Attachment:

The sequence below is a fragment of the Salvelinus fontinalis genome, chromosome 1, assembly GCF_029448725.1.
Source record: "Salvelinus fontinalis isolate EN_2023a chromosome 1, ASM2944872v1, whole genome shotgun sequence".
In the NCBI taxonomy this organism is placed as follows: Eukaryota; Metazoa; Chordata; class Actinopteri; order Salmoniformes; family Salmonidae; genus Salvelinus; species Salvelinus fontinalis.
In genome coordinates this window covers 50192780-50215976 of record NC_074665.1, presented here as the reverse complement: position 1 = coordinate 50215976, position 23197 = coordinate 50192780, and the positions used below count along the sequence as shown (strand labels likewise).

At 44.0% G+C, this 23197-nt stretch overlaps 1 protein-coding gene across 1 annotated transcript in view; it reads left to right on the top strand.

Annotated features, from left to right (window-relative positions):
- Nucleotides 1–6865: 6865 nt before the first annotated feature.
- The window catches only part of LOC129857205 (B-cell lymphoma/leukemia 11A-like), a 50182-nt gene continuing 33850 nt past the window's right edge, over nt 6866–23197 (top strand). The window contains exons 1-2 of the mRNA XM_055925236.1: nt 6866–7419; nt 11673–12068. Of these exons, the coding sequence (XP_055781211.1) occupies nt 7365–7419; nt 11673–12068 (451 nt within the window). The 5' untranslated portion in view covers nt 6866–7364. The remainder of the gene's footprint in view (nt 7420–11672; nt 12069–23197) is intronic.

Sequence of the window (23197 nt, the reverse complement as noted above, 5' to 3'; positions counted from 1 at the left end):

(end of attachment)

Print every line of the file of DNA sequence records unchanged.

The sequence below is a fragment of the Salvelinus fontinalis genome, chromosome 1, assembly GCF_029448725.1.
Source record: "Salvelinus fontinalis isolate EN_2023a chromosome 1, ASM2944872v1, whole genome shotgun sequence".
In the NCBI taxonomy this organism is placed as follows: Eukaryota; Metazoa; Chordata; class Actinopteri; order Salmoniformes; family Salmonidae; genus Salvelinus; species Salvelinus fontinalis.
In genome coordinates this window covers 50192780-50215976 of record NC_074665.1, presented here as the reverse complement: position 1 = coordinate 50215976, position 23197 = coordinate 50192780, and the positions used below count along the sequence as shown (strand labels likewise).

At 44.0% G+C, this 23197-nt stretch overlaps 1 protein-coding gene across 1 annotated transcript in view; it reads left to right on the top strand.

Annotated features, from left to right (window-relative positions):
- Nucleotides 1–6865: 6865 nt before the first annotated feature.
- The window catches only part of LOC129857205 (B-cell lymphoma/leukemia 11A-like), a 50182-nt gene continuing 33850 nt past the window's right edge, over nt 6866–23197 (top strand). The window contains exons 1-2 of the mRNA XM_055925236.1: nt 6866–7419; nt 11673–12068. Of these exons, the coding sequence (XP_055781211.1) occupies nt 7365–7419; nt 11673–12068 (451 nt within the window). The 5' untranslated portion in view covers nt 6866–7364. The remainder of the gene's footprint in view (nt 7420–11672; nt 12069–23197) is intronic.

Sequence of the window (23197 nt, the reverse complement as noted above, 5' to 3'; positions counted from 1 at the left end):